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Sunday, August 1, 2010

Camp Celiac....or, Dark Confessions of a Celiac Mom

Four days and counting. Four days and counting, till I drop two of my celiacs off at Camp Celiac. Four days and counting, till I entrust my children's health to the hands of strangers. Four days, till I relinquish control of the care and feeding of two of my girls, for 5 days. That's 15 meals, and 15 snacks. I know this, not just because I can do basic math, but also because I have been staring at the camp's menu for the last 2 weeks, trying to figure out how the most sensitive of my celiacs is going to negotiate meals with her 3 additional food intolerances. I am… a little bit… FREAKING OUT!
Allow me pause momentarily from my anxious panic, to provide you with a little background. Camp Celiac is one of the handful of camps in the United States that offers an entire gluten free menu, from a dedicated kitchen, to a camp full of kids with celiac disease. For kids who may never have been able to consider sleep away camp because of their illness, this is a amazing. For kids who have never met another child with celiac disease, this is wonderful. For a kid who is suffering from diminished self esteem because she wants nothing more in the world, than to be the same as her friends, this is.....a Godsend. I feel blessed that my kids have the opportunity to participated in such a camp.
I first learned of Camp Celiac, during the newly diagnosed days, when I spent every free moment surfing the internet educating myself about celiac disease and the gluten free diet. It is sponsored by the Celiac Sprue Association. At that time I only had one celiac, and she was four, so sleep away camp was not being considered, but I loved the idea of it. A special place where for a brief time every summer, these special kids come together. A place filled with other kids just like Beanie. A place where she wasn't the child with a mother hovering around her checking ingredients and packing special meals. A place for her to be just a kid. I tucked this thought away like a happy fluttering butterfly in my heart.…… fast forward 5 years.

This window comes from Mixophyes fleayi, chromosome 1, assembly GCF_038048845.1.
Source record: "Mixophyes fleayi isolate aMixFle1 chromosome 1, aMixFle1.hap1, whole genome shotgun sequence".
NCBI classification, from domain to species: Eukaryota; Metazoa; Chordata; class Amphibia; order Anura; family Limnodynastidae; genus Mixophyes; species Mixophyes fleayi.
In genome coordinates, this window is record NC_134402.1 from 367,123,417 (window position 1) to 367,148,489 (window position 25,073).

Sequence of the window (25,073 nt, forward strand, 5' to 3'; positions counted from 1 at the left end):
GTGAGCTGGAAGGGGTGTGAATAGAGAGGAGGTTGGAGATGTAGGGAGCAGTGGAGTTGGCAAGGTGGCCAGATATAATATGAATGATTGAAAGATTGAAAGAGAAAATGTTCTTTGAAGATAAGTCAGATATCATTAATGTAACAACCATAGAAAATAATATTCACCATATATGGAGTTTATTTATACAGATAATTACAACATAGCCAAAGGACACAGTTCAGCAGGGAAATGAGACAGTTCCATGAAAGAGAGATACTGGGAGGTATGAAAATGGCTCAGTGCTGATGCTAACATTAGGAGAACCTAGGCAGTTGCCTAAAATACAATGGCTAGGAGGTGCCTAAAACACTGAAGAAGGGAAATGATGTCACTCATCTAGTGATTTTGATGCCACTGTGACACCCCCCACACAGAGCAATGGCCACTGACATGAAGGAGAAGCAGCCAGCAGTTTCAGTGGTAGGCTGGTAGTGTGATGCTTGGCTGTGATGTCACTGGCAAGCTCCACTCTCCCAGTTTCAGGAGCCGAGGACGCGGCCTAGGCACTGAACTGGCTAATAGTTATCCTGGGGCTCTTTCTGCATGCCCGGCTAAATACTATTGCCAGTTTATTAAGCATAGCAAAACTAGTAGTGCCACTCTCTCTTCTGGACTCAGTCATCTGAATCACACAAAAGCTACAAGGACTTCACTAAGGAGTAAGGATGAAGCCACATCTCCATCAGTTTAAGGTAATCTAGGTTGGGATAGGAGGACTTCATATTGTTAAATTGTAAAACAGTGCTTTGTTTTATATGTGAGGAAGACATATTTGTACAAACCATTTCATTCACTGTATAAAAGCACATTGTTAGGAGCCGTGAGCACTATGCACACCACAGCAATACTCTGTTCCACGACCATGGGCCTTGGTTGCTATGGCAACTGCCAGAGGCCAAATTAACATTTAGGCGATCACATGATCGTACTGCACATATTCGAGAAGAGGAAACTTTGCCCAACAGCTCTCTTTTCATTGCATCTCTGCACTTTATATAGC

This past school year, Beanie experienced unexplained symptom flare ups. This led us to more consultations with allergist, acupuncturist and nutritionists. As usual, all these appointment yielded much frustration and no fruition. Not long after I discovered that Beanie's ills, were self inflicted. A result of the social pressures of second grade pushing my competitive little extrovert into cheating on her diet, to maintain her social standing with her peers. No hazing, just an 8 year old too embarrassed to turn down a well meaning friend, who wanted to share a 'special secret snack time' on the bus. As if getting sick wasn't punishment enough, she had to endure being berated with guilt and pep talks, by her well meaning mother. The result of which was Beanie beating herself up for having failed us. Her health had a new companion on its slippery slope... self esteem. She started feeling that she would never be as good as other kids, because of her illness and food limitations. After ramming my head into the wall repeatedly, wearing my parenting hat, I finally decided to allow my professional-self a shot at our latest challenge. The clinical social worker in me assessed, and set out a treatment plan. More peer relationships with kids who had significant food issues was the most obvious intervention. So the plan for her to attend Camp Celiac was hatched.
I decided my older daughter who is entering middle school this coming year, could also benefit from a good dose of peer support, so I signed both girls up. It wasn't till later while filling out the paperwork that was due the beginning of July, that I found the proverbial fly in the ointment. A statement from the camp directors apologizing that this year they would be unable to accommodate any other food allergies at camp. Shit. I had seen the disclaimer on the website, but I figured the timing of the camp at the beginning of August would give her 3 weeks after camp for her immune system to recover, before school began.  So when I signed her up, and hoped for the best.